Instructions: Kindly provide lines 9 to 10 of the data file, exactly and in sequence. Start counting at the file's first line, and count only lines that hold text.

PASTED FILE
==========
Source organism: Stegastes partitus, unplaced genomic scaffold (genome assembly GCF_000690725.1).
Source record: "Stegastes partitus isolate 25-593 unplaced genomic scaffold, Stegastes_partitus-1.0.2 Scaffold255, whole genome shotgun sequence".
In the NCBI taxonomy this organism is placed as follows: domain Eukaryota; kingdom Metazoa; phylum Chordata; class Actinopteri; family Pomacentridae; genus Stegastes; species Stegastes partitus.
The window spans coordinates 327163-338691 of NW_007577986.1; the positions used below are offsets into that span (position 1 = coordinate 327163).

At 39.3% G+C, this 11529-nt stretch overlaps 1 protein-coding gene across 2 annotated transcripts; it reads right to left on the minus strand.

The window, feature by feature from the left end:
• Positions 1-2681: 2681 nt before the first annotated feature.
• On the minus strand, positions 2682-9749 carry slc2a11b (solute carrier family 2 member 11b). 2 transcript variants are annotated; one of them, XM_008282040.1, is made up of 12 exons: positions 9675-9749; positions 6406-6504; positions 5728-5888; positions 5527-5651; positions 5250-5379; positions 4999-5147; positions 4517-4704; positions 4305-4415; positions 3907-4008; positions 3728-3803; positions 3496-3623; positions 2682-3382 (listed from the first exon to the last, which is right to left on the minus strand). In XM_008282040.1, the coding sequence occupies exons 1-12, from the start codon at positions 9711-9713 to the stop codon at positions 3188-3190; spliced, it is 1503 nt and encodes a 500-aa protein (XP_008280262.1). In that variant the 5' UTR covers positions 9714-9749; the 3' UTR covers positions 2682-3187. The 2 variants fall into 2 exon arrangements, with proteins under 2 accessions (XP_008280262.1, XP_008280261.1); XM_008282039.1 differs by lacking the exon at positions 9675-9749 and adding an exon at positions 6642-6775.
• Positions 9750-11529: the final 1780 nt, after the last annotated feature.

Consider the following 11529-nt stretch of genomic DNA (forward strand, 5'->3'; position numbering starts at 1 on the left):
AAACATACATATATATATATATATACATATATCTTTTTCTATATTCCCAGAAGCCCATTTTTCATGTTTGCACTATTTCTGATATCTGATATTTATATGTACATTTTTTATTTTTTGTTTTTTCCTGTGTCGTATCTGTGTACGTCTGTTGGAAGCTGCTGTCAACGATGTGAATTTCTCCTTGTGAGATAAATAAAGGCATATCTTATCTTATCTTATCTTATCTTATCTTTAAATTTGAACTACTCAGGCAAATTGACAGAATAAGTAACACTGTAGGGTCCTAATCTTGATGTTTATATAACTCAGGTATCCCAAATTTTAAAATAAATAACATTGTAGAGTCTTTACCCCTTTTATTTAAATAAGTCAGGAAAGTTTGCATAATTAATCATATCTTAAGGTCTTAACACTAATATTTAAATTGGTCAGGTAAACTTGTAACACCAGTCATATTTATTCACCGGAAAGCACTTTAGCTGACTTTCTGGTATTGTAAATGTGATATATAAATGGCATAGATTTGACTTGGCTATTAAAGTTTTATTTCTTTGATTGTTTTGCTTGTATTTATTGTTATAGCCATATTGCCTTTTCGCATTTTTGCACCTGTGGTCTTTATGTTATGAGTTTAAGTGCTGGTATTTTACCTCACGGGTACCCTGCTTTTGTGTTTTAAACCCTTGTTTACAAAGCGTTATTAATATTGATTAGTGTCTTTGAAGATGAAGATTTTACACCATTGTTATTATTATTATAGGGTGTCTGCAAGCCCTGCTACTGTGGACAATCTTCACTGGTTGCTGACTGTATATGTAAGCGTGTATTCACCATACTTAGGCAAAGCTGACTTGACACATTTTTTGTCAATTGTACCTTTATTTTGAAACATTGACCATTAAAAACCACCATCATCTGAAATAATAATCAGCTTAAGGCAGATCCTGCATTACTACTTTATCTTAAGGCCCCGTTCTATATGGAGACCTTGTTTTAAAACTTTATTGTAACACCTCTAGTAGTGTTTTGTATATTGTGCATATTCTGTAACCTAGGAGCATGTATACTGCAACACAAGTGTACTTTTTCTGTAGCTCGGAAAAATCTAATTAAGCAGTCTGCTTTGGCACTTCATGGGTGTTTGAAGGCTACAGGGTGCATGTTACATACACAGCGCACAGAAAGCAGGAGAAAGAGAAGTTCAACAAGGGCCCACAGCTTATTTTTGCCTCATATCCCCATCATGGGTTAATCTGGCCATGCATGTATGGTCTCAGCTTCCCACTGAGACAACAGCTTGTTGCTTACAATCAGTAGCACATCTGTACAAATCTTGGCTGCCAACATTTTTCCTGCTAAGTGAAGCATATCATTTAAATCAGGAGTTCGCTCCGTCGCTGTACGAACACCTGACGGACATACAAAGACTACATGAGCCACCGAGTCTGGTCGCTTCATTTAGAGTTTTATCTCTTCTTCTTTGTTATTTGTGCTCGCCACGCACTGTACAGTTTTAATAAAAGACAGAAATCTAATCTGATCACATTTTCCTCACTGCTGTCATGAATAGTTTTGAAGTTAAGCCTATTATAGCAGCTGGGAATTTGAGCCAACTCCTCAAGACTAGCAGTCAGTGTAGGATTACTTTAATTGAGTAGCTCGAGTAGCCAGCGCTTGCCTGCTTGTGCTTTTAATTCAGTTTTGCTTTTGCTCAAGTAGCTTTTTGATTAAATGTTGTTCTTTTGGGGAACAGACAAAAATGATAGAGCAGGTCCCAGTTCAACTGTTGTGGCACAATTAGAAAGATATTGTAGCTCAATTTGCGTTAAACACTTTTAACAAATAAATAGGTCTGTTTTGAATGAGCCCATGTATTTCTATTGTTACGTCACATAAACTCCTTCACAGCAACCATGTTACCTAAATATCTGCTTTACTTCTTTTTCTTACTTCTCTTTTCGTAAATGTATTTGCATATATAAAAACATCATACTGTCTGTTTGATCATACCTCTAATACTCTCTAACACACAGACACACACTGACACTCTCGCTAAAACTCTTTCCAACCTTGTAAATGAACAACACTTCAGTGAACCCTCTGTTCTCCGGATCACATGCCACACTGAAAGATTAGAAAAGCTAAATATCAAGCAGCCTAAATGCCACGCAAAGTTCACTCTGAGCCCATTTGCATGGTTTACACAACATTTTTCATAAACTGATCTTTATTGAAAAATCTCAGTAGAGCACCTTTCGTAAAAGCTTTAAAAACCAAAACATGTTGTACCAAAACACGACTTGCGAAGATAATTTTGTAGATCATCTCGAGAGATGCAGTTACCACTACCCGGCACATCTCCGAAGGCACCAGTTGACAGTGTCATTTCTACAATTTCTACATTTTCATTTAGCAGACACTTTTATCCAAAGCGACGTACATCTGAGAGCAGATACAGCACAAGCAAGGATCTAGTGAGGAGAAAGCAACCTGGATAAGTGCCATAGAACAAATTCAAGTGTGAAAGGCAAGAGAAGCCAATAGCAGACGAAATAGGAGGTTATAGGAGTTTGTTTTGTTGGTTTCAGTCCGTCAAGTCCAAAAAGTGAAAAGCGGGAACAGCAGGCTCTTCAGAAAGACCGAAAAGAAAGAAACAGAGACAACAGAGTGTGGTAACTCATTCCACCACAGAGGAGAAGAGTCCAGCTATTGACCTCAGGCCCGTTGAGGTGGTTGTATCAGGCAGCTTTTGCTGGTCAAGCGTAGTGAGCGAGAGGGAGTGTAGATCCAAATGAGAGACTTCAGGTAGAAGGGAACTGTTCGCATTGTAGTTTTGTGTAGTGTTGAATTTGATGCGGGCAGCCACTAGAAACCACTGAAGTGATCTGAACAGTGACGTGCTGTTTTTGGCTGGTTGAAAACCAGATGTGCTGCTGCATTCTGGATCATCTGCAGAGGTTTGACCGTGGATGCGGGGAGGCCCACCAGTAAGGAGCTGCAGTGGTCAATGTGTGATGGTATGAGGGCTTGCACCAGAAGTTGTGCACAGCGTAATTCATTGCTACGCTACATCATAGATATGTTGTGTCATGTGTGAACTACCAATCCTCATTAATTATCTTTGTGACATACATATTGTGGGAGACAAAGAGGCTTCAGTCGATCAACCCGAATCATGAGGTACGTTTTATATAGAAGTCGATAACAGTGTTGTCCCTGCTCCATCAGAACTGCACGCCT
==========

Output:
• Positions 9750-11529: the final 1780 nt, after the last annotated feature.

Consider the following 11529-nt stretch of genomic DNA (forward strand, 5'->3'; position numbering starts at 1 on the left):